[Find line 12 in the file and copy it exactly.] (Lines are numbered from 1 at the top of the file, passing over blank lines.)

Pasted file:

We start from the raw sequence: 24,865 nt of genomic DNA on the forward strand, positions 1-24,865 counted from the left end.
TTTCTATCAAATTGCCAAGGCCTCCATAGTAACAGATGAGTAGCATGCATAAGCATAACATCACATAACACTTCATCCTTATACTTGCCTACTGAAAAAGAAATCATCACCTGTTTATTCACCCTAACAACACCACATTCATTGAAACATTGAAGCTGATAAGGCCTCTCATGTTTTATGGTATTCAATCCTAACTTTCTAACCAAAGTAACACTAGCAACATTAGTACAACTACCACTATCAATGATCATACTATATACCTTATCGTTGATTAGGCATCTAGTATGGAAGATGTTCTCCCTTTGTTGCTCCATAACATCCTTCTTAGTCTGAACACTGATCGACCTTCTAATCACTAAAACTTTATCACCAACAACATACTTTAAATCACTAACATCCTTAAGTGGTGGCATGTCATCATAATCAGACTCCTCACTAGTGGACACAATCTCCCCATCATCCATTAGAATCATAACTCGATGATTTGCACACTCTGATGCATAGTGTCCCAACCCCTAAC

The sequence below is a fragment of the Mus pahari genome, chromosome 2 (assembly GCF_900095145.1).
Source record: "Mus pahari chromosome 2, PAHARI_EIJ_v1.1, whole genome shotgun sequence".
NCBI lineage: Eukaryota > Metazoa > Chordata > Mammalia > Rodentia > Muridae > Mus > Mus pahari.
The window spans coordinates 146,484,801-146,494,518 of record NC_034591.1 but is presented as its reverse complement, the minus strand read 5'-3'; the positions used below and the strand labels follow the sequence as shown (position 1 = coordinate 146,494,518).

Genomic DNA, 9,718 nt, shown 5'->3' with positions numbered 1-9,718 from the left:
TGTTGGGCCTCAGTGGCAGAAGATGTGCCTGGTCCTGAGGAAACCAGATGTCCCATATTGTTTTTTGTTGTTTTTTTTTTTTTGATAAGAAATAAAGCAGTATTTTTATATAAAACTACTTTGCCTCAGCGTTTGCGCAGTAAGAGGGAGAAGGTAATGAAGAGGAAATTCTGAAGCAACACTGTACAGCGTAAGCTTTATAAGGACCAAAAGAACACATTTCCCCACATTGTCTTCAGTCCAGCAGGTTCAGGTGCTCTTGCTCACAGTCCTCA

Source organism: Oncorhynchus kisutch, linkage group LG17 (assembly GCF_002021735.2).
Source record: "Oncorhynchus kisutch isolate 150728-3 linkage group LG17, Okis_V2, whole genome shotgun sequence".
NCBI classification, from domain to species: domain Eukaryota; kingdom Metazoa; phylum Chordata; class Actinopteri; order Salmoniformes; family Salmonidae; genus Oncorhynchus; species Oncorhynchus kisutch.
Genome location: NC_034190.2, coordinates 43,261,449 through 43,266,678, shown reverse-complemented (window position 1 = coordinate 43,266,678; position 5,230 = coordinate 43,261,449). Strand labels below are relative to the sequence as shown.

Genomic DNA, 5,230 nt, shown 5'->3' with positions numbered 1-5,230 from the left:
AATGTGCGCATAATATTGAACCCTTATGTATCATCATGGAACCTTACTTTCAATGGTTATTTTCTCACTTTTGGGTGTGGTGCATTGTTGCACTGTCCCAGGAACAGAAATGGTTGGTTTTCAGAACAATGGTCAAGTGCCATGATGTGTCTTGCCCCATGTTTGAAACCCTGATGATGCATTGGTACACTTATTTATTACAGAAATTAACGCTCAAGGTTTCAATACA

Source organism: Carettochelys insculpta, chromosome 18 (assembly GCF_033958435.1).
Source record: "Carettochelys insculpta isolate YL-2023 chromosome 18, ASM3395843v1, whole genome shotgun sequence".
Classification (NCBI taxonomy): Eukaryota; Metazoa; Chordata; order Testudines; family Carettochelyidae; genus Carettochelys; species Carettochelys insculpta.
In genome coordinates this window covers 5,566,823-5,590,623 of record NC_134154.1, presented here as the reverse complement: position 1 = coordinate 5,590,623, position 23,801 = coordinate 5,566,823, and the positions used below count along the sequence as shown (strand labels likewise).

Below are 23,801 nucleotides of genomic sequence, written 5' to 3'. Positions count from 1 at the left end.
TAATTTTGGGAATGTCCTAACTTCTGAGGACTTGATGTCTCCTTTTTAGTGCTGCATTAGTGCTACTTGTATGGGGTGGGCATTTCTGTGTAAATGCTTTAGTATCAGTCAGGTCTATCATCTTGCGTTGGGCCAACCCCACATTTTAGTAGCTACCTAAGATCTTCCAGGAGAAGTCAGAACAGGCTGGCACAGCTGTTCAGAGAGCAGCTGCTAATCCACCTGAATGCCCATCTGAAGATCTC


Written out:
Genome location: NC_034190.2, coordinates 43,261,449 through 43,266,678, shown reverse-complemented (window position 1 = coordinate 43,266,678; position 5,230 = coordinate 43,261,449). Strand labels below are relative to the sequence as shown.